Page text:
(This blog post was written by Allie O’Connor, MFTI. Allie is a therapist at our practice and works with both individuals and couples.)
“You can’t stop the waves, but you can learn to surf.” – Jon Kabat-Zinn
Mindfulness is definitely having a moment. It’s an idea that has been thrown around by mainstream media a lot, but what does it really mean? Mindfulness is so much more than just a buzzword or a trend. At its core, mindfulness is about being aware of what you are sensing and feeling in the moment without judgment.
More often than not, we are reacting, judging, and either living in the past or the future instead of in the now. Mindfulness is the ability to be fully present, aware of where we are and what we are doing, and not being overly reactive or overwhelmed by what is going on around us.
What Are Some Mindfulness Techniques?
You may be thinking, “easier said than done.” If everyone could effortlessly take a step back from negatively reacting to stressors in their lives and be more compassionate toward themselves and others, a lot of problems would be solved.
It may not be effortless, but mindfulness is something we all naturally possess and it is more readily available to us when we practice, usually through meditation methods.
Mindfulness techniques are evidence-based; science and experience demonstrate its positive benefits for your health, happiness, work, and relationships. For example, practicing mindfulness can help ease anxiety, stress, and depression. As Sharon Salzberg, said, “Mindfulness isn’t difficult. We just need to remember to do it.”
Here are few simple techniques to try:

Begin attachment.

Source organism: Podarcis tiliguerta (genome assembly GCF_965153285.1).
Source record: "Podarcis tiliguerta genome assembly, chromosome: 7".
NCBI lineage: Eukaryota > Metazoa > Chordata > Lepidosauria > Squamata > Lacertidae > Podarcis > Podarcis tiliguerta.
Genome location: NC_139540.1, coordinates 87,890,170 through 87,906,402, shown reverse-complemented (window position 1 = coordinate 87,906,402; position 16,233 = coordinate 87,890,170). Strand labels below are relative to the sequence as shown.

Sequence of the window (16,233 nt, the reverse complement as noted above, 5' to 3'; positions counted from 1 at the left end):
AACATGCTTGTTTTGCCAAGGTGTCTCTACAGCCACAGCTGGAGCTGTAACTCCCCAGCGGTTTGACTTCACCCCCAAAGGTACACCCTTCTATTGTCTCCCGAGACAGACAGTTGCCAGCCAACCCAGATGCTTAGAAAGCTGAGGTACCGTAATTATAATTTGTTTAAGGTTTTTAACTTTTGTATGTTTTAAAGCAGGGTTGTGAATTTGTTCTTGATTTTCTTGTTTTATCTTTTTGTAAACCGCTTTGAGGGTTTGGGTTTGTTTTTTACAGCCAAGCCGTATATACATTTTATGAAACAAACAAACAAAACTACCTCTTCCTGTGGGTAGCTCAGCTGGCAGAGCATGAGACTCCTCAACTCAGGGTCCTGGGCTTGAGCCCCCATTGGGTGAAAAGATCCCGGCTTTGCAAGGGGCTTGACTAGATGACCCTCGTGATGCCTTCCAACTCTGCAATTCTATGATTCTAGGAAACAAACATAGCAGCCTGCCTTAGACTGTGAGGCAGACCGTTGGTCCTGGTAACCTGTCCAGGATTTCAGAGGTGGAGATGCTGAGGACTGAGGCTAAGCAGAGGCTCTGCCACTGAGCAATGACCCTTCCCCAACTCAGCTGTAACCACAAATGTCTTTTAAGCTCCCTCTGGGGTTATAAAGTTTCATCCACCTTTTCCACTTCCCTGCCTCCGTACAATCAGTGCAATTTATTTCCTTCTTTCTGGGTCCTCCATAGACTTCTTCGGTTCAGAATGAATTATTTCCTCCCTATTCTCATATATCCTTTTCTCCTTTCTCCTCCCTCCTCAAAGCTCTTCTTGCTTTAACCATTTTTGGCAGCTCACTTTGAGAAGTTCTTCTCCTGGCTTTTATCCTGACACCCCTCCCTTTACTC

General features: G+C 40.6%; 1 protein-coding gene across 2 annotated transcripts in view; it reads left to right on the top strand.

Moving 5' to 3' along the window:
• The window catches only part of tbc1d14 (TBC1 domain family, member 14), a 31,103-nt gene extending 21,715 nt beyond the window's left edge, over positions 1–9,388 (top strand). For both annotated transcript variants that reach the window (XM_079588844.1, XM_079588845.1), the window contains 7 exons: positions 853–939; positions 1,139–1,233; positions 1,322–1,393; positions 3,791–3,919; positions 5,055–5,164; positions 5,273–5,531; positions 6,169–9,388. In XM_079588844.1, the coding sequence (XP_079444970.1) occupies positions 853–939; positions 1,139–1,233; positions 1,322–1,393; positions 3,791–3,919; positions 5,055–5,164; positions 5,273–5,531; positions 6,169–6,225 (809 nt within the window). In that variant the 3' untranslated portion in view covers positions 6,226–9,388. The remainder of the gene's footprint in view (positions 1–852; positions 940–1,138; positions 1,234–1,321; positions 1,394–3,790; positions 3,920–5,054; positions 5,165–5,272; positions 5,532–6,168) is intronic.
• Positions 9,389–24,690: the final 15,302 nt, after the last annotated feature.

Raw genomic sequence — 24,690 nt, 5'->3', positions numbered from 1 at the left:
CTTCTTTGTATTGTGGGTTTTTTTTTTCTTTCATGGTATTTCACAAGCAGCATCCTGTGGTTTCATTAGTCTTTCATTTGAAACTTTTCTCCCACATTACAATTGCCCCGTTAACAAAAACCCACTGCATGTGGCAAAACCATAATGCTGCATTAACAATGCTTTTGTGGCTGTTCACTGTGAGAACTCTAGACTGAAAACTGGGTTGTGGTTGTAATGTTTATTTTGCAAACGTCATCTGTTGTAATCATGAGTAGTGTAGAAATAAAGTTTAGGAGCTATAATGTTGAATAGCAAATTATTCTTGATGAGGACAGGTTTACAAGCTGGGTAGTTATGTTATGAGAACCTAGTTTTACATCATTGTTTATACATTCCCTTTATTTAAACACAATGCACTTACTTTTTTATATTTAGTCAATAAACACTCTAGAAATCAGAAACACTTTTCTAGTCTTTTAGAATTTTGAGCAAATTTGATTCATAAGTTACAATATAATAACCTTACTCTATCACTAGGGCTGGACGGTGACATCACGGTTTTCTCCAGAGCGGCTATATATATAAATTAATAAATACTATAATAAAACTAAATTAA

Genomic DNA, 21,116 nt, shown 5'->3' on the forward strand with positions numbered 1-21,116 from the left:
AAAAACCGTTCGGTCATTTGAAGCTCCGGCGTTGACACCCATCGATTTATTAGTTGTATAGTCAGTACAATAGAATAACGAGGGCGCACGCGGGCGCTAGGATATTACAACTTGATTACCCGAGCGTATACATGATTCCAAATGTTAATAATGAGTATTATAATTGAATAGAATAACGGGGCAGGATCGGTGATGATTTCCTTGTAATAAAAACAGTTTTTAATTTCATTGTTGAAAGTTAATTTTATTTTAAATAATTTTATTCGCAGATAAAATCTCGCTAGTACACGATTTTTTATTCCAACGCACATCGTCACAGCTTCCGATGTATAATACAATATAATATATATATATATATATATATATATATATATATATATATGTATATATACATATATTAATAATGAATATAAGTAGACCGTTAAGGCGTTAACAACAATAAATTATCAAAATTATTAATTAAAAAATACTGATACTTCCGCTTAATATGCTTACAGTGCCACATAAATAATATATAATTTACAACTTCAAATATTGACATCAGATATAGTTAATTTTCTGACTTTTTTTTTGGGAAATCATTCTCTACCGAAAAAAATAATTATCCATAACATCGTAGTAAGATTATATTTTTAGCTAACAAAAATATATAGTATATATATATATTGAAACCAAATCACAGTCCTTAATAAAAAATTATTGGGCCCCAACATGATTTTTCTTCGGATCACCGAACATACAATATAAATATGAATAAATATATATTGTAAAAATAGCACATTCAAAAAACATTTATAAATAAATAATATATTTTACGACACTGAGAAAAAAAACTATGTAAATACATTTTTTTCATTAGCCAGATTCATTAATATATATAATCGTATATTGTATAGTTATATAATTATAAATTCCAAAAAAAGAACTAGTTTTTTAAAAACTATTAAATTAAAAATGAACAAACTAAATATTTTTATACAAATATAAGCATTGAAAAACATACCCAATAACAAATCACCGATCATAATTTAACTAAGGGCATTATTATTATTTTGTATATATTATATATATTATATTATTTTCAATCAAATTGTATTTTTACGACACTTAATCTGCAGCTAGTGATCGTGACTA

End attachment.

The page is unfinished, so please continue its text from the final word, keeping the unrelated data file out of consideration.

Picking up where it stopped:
Deep breathing: When you have negative thoughts, try to sit down, take a deep breath and close your eyes. Focus on your breath as it moves in and out of your body.
Guided meditation: You can find lots of guided meditations ranging from 2 minutes to 30 minutes or more on YouTube. If you’d like to learn more about mindfulness while also practicing brief meditations, you can check out the app: ACT Coach.
Observation: Choose a natural object from within your immediate environment and focus on watching if for a minute or two. Do not do anything except notice details about the thing you are looking at.
How Can Mindfulness Help Relationships?
Practicing mindfulness techniques together promotes a sense of empathy toward partners, generates a deeper emotional connection, and can de-escalate conflicts.
A study on the a practice of mindfulness in couples therapy featured in the Journal of Family Psychotherapy found the more mindful each partner is with his or her own internal process and with the partner, the more aware they are of one another, and the less judgmental they are with one another when conflict arises.
Beckerman, N.L. & Sarracco, M. (2011). Enhancing emotionally focused couple therapy
through the practice of mindfulness: A case analysis. Journal of Family Psychotherapy, 22(2), 1-5.